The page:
What are State Development Loans (SDLs) and why are they issued?
The debt market is getting attention, and under them, State Development loans are gaining popularity as they are offering attractive interest rates to investors with low risk.
But what are State Development Loans? Let’s understand in detail.
As we know that India is a union of several states, and these states have governments which work for the welfare of the people residing there. Similar to any company or central government, the State governments in India also run on a budget.
Their income is generally from state taxes that are imposed on the citizens. The revenue earned is spent by the states primarily on education, health, construction and maintenance of state highways, security and social services programmes etc.
More often than not, the expenditure of the states is higher than their income. The State governments issue State Development Loans to meet the shortfall, popularly called “SDLs”. SDLs are issued in the form of bonds by the state government to manage their state finances and fund their budgetary requirements.
These bonds generally have a maturity of 10 years with half-yearly interest payments. The ticket size, generally, is in the range of INR 10,000 to INR 10 Lacs, and the interest rate ranges somewhere between 6.5% to 7.5%
Majorly, entities like bank treasuries, EPFO, Mutual funds, PF trusts, etc., invest in SDLs. These bonds are subscribed by long-duration debt mutual funds as well. GILT Mutual Funds, which majorly invests in GOIs securities, also invest in these bonds;
Each state is allowed to issue SDLs up to a specific limit.
How to Invest in State Development Loans Bond?
These bond issuances are managed by RBI through auctions conducted on the Reserve Bank of India Core Banking Solution (E-Kuber) system.
Investors can invest through an auction or purchase in the secondary market through stock exchanges like NSE and BSE.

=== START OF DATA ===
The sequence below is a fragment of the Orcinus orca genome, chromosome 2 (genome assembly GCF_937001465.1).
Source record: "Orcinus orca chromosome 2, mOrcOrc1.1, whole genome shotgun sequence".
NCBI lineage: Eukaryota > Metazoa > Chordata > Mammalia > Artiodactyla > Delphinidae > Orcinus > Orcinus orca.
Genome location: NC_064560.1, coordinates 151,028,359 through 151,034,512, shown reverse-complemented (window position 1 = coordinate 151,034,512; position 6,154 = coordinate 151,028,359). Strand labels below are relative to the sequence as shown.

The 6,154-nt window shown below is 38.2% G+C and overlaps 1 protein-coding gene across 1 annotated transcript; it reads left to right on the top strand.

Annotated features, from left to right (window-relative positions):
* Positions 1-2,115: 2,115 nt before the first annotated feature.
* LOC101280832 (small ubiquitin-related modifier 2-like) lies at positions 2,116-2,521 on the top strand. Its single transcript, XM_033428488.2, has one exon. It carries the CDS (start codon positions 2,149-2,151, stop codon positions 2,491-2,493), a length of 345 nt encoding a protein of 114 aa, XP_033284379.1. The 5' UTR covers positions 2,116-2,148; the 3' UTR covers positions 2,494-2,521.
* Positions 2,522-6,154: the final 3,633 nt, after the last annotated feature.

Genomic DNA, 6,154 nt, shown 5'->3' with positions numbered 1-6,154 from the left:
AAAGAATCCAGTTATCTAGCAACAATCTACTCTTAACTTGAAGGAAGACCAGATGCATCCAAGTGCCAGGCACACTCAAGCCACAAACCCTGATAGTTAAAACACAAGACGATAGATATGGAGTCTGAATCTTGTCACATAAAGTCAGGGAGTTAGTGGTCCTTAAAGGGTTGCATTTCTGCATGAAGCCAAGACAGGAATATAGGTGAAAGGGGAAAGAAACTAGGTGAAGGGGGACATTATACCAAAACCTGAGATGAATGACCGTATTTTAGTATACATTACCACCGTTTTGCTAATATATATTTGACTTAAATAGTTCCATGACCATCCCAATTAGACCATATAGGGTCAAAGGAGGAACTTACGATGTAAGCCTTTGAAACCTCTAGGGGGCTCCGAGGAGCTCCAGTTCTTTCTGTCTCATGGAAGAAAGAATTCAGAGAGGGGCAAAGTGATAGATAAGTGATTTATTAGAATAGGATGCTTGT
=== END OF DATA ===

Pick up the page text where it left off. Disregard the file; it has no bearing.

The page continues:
RBI, in its effort to increase the retail investor’s participation in government securities, allow the Clearing Corporation of India Limited (CCIL) to aggregate the bids received from ‘Retail investor’ in the non-competitive segment of primary auctions of Government Securities and Treasury Bills, the minimum bidding amount is INR 10,000 or in the multiples of INR 10,000.
Brokers like Zerodha also allow the investor to participate in the bidding process through To Coin Platform.
Investors can also invest in these securities indirectly through investing in some of the long-duration debt mutual funds or Gilt Mutual funds.
Now that we have understood what SDLs are and why they are issued let’s understand the advantages of SDLs for common investors.
Benefits of State Development Loans
- Lower Risk: If we compare these bonds with the corporate bonds of an AAA-rated company, say, Reliance, these bonds carry lower risk as they have an implicit sovereign guarantee from the central government. RBI Governor Mr. Shaktikanta Das clarified the Monetary policy meeting held in June 2019 that these instruments are not risky. SDLs are as safe as Government Securities (G-secs) because states are considered sub-sovereign. “On the due date of repayment, RBI automatically debits the state government account and makes the repayment. So, there is an implicit sovereign guarantee… they would not and cannot be considered risky,”.
- Please note that although these bond issuances are managed by RBI and RBI also ensures that the SDLs are serviced by monitoring payment of interest and principal, it does not guarantee these bonds.
- Higher Return as compared to Central Government Securities: These bonds, along with the sovereign guarantee, carry a little higher interest than G-secs. This difference generally is in the range of 25-50 basis points. Basis points refer to the returns that fixed-income securities pay to lenders.